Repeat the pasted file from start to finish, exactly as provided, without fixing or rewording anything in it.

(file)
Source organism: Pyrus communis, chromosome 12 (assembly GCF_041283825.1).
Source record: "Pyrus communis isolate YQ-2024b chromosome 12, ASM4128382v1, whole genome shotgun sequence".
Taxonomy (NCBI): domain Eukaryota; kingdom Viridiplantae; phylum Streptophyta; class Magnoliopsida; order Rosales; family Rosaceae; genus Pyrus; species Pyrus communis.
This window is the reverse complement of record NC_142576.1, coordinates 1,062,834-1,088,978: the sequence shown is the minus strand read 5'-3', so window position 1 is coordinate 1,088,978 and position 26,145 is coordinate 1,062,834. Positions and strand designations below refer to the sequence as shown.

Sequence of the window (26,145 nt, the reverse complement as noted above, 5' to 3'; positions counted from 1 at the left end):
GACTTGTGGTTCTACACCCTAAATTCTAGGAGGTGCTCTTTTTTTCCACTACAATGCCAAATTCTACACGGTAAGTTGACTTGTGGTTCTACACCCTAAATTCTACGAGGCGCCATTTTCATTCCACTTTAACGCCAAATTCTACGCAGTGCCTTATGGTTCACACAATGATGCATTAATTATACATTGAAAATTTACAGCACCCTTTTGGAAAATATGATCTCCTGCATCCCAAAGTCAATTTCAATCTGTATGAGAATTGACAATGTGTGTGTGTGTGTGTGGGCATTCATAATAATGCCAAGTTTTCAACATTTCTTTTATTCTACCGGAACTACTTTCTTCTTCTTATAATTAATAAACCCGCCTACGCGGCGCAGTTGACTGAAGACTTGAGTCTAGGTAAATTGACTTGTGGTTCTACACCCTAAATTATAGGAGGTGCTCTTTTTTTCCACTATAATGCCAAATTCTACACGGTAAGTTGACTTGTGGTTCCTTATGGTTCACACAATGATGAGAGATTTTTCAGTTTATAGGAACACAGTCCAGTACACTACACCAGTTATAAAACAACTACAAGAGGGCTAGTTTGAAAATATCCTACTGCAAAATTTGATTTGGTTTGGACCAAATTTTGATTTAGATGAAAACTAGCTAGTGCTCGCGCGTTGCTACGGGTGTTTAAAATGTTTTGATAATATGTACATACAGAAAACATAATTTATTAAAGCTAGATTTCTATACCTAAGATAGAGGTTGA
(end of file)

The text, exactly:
Source organism: Pyrus communis, chromosome 12 (assembly GCF_041283825.1).
Source record: "Pyrus communis isolate YQ-2024b chromosome 12, ASM4128382v1, whole genome shotgun sequence".
Taxonomy (NCBI): domain Eukaryota; kingdom Viridiplantae; phylum Streptophyta; class Magnoliopsida; order Rosales; family Rosaceae; genus Pyrus; species Pyrus communis.
This window is the reverse complement of record NC_142576.1, coordinates 1,062,834-1,088,978: the sequence shown is the minus strand read 5'-3', so window position 1 is coordinate 1,088,978 and position 26,145 is coordinate 1,062,834. Positions and strand designations below refer to the sequence as shown.

Sequence of the window (26,145 nt, the reverse complement as noted above, 5' to 3'; positions counted from 1 at the left end):
GACTTGTGGTTCTACACCCTAAATTCTAGGAGGTGCTCTTTTTTTCCACTACAATGCCAAATTCTACACGGTAAGTTGACTTGTGGTTCTACACCCTAAATTCTACGAGGCGCCATTTTCATTCCACTTTAACGCCAAATTCTACGCAGTGCCTTATGGTTCACACAATGATGCATTAATTATACATTGAAAATTTACAGCACCCTTTTGGAAAATATGATCTCCTGCATCCCAAAGTCAATTTCAATCTGTATGAGAATTGACAATGTGTGTGTGTGTGTGTGGGCATTCATAATAATGCCAAGTTTTCAACATTTCTTTTATTCTACCGGAACTACTTTCTTCTTCTTATAATTAATAAACCCGCCTACGCGGCGCAGTTGACTGAAGACTTGAGTCTAGGTAAATTGACTTGTGGTTCTACACCCTAAATTATAGGAGGTGCTCTTTTTTTCCACTATAATGCCAAATTCTACACGGTAAGTTGACTTGTGGTTCCTTATGGTTCACACAATGATGAGAGATTTTTCAGTTTATAGGAACACAGTCCAGTACACTACACCAGTTATAAAACAACTACAAGAGGGCTAGTTTGAAAATATCCTACTGCAAAATTTGATTTGGTTTGGACCAAATTTTGATTTAGATGAAAACTAGCTAGTGCTCGCGCGTTGCTACGGGTGTTTAAAATGTTTTGATAATATGTACATACAGAAAACATAATTTATTAAAGCTAGATTTCTATACCTAAGATAGAGGTTGA